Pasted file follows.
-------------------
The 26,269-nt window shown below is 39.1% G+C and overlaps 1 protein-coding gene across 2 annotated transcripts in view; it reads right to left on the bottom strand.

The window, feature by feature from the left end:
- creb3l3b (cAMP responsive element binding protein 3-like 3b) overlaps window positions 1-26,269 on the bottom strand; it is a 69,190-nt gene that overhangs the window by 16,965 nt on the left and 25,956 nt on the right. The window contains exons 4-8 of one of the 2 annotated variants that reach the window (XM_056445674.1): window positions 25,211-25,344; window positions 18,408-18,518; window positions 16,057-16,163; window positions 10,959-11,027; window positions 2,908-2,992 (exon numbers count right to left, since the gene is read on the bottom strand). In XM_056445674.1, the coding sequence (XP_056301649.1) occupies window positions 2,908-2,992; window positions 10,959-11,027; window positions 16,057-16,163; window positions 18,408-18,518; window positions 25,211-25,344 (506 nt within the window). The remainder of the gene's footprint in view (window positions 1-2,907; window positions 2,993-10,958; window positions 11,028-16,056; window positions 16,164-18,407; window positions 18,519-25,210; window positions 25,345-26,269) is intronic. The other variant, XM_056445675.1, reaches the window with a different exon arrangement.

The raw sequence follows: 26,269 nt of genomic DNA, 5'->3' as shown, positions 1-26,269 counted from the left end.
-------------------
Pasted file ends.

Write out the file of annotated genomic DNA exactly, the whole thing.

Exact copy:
The 26,269-nt window shown below is 39.1% G+C and overlaps 1 protein-coding gene across 2 annotated transcripts in view; it reads right to left on the bottom strand.

The window, feature by feature from the left end:
- creb3l3b (cAMP responsive element binding protein 3-like 3b) overlaps window positions 1-26,269 on the bottom strand; it is a 69,190-nt gene that overhangs the window by 16,965 nt on the left and 25,956 nt on the right. The window contains exons 4-8 of one of the 2 annotated variants that reach the window (XM_056445674.1): window positions 25,211-25,344; window positions 18,408-18,518; window positions 16,057-16,163; window positions 10,959-11,027; window positions 2,908-2,992 (exon numbers count right to left, since the gene is read on the bottom strand). In XM_056445674.1, the coding sequence (XP_056301649.1) occupies window positions 2,908-2,992; window positions 10,959-11,027; window positions 16,057-16,163; window positions 18,408-18,518; window positions 25,211-25,344 (506 nt within the window). The remainder of the gene's footprint in view (window positions 1-2,907; window positions 2,993-10,958; window positions 11,028-16,056; window positions 16,164-18,407; window positions 18,519-25,210; window positions 25,345-26,269) is intronic. The other variant, XM_056445675.1, reaches the window with a different exon arrangement.

The raw sequence follows: 26,269 nt of genomic DNA, 5'->3' as shown, positions 1-26,269 counted from the left end.